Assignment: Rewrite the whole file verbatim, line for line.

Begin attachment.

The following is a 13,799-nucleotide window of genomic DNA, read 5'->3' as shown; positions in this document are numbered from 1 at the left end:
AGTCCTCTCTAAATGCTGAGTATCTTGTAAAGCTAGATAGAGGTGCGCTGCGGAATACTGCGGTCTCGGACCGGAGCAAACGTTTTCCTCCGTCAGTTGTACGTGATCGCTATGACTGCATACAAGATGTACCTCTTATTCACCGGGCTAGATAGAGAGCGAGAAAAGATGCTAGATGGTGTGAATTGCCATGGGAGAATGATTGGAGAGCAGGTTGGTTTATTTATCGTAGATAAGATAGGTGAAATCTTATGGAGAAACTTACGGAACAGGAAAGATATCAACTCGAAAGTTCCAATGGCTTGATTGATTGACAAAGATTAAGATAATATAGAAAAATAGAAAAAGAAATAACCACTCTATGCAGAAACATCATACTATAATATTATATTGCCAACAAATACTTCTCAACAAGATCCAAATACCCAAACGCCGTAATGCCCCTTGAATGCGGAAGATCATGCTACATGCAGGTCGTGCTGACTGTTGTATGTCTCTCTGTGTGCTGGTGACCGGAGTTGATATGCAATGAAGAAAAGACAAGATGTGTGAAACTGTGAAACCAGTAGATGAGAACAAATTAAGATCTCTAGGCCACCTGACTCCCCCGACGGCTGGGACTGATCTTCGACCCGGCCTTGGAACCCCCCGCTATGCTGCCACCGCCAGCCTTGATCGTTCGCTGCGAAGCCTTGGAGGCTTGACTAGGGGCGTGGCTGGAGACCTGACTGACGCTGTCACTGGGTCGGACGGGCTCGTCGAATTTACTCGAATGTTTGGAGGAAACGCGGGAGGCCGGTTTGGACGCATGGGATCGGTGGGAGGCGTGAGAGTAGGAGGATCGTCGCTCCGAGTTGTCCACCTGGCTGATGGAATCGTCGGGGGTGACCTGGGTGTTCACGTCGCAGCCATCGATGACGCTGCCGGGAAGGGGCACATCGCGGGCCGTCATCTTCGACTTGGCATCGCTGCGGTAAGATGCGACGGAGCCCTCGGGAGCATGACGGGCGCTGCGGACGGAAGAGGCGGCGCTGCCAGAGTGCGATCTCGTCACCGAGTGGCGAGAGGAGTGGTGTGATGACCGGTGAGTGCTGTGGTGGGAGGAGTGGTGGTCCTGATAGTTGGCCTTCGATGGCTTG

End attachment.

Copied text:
The following is a 13,799-nucleotide window of genomic DNA, read 5'->3' as shown; positions in this document are numbered from 1 at the left end:
AGTCCTCTCTAAATGCTGAGTATCTTGTAAAGCTAGATAGAGGTGCGCTGCGGAATACTGCGGTCTCGGACCGGAGCAAACGTTTTCCTCCGTCAGTTGTACGTGATCGCTATGACTGCATACAAGATGTACCTCTTATTCACCGGGCTAGATAGAGAGCGAGAAAAGATGCTAGATGGTGTGAATTGCCATGGGAGAATGATTGGAGAGCAGGTTGGTTTATTTATCGTAGATAAGATAGGTGAAATCTTATGGAGAAACTTACGGAACAGGAAAGATATCAACTCGAAAGTTCCAATGGCTTGATTGATTGACAAAGATTAAGATAATATAGAAAAATAGAAAAAGAAATAACCACTCTATGCAGAAACATCATACTATAATATTATATTGCCAACAAATACTTCTCAACAAGATCCAAATACCCAAACGCCGTAATGCCCCTTGAATGCGGAAGATCATGCTACATGCAGGTCGTGCTGACTGTTGTATGTCTCTCTGTGTGCTGGTGACCGGAGTTGATATGCAATGAAGAAAAGACAAGATGTGTGAAACTGTGAAACCAGTAGATGAGAACAAATTAAGATCTCTAGGCCACCTGACTCCCCCGACGGCTGGGACTGATCTTCGACCCGGCCTTGGAACCCCCCGCTATGCTGCCACCGCCAGCCTTGATCGTTCGCTGCGAAGCCTTGGAGGCTTGACTAGGGGCGTGGCTGGAGACCTGACTGACGCTGTCACTGGGTCGGACGGGCTCGTCGAATTTACTCGAATGTTTGGAGGAAACGCGGGAGGCCGGTTTGGACGCATGGGATCGGTGGGAGGCGTGAGAGTAGGAGGATCGTCGCTCCGAGTTGTCCACCTGGCTGATGGAATCGTCGGGGGTGACCTGGGTGTTCACGTCGCAGCCATCGATGACGCTGCCGGGAAGGGGCACATCGCGGGCCGTCATCTTCGACTTGGCATCGCTGCGGTAAGATGCGACGGAGCCCTCGGGAGCATGACGGGCGCTGCGGACGGAAGAGGCGGCGCTGCCAGAGTGCGATCTCGTCACCGAGTGGCGAGAGGAGTGGTGTGATGACCGGTGAGTGCTGTGGTGGGAGGAGTGGTGGTCCTGATAGTTGGCCTTCGATGGCTTG